The Moment That Changed The Season

Every team that has any postseason aspirations has a moment.  A play they can look back on and say, “that one was a big one.”  A defensive play, a clutch home run, an epic pitching performance.  Everyone remembers what that moment was for the Cubs last year.  It was June 29th, 2007.

On this day, with the first place Brewers in town, the Cubs were fighting their way back to .500 after the Zambrano/Barrett meltdown still fresh in the minds of many.  The Cubs were down 5-0 in the blink of an eye, giving up five runs in the first.  The Cubs pitchers settled down and kept the game from becoming a blowout.  The game was 5-3 going into the bottom of the ninth with Brewer closer Francisco Cordero on the mound.  He had been lights out all year for a young and hungry Brewer squad.  The Cubs started off on a bad foot with a pop out into foul territory. One out.  The next batter was Alfonso Soriano who singled.  The next batter was Mike Fontenot who singled to right, leaving runners at first and third.  Up came Derek Lee who drove a ball deep enough to sacrifice in Soriano from third making the score 5-4 with two outs and a runner on first.  As fate would have it, the Cubs best clutch hitter Aramis Rameriz strode up to the plate with the fate of the season riding on his shoulders.  Cordero slung a first pitch slider to the plate, which didn’t slide, and hung up for Aramis to drive.  The ball carried out over the left field wall, and was a no doubter off the bat.  Cubs Win!  This win got the Cubs back to .500 and left the Cubs 6  1/2 games out instead of 8  1/2, and left the Brewers demoralized and really not the same team the remainder of the season.  This was the moment of 2007.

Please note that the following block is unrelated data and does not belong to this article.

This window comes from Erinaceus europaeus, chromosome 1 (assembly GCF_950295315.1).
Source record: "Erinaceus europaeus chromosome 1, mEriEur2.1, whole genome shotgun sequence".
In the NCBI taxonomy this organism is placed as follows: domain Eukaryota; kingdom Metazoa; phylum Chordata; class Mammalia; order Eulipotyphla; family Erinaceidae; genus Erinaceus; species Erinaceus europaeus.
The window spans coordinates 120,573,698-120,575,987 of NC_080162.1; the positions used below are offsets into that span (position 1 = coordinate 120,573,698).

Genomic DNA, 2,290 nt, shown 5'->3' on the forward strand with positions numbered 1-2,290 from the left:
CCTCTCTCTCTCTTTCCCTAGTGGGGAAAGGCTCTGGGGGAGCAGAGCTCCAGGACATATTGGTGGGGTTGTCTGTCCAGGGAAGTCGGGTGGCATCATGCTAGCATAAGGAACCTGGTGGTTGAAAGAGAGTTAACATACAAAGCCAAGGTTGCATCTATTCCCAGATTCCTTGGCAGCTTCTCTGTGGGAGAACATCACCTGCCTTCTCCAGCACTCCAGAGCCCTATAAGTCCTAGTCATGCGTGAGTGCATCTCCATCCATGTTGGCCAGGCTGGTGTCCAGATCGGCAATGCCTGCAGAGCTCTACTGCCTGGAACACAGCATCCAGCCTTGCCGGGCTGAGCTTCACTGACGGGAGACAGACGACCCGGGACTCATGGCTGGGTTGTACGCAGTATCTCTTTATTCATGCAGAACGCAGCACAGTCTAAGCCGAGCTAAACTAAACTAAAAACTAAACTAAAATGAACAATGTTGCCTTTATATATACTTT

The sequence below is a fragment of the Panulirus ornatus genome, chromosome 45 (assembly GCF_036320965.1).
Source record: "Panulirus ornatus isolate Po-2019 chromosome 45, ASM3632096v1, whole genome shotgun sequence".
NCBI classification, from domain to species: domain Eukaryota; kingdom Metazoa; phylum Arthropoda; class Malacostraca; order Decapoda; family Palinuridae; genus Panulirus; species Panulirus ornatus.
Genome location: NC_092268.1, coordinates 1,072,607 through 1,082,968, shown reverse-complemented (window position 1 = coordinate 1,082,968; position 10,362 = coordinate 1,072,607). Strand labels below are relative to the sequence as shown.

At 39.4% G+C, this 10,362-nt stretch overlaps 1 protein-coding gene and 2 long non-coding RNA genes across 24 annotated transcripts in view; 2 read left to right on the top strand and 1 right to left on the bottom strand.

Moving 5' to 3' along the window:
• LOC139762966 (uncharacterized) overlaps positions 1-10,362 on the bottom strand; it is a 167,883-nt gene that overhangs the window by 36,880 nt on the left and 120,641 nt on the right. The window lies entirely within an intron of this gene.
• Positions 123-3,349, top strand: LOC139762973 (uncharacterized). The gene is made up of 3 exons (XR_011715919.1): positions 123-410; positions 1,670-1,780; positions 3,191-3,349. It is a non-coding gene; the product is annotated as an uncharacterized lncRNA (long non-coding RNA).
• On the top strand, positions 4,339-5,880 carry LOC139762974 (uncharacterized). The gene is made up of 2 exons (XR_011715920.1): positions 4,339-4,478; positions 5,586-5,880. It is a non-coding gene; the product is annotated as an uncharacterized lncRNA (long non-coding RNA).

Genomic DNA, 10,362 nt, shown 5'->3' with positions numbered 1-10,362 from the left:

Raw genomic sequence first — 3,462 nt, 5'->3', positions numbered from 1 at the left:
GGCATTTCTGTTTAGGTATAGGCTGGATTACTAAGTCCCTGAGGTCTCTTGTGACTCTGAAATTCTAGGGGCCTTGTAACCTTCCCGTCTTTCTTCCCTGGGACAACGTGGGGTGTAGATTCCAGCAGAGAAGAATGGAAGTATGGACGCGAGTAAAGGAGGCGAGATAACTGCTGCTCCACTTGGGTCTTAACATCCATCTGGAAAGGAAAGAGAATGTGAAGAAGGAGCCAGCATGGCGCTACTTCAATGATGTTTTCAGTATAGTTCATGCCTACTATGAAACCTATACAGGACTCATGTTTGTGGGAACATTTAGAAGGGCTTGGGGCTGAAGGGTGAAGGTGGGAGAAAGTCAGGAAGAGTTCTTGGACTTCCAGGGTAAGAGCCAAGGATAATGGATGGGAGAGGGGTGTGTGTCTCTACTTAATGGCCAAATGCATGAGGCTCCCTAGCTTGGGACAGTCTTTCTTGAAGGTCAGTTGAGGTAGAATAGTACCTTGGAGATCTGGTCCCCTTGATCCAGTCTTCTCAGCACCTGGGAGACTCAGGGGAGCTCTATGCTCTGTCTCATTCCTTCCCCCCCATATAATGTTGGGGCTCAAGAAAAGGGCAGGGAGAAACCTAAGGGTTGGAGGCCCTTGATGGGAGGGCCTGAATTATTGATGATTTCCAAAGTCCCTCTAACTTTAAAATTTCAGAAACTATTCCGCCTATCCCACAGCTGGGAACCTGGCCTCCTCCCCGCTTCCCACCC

Now it’s 2008 and trying to figure out what is “the moment that changed the season” is a difficult one.  This is the result after some careful consideration and several “moments” that could be claimed as being “the moment”.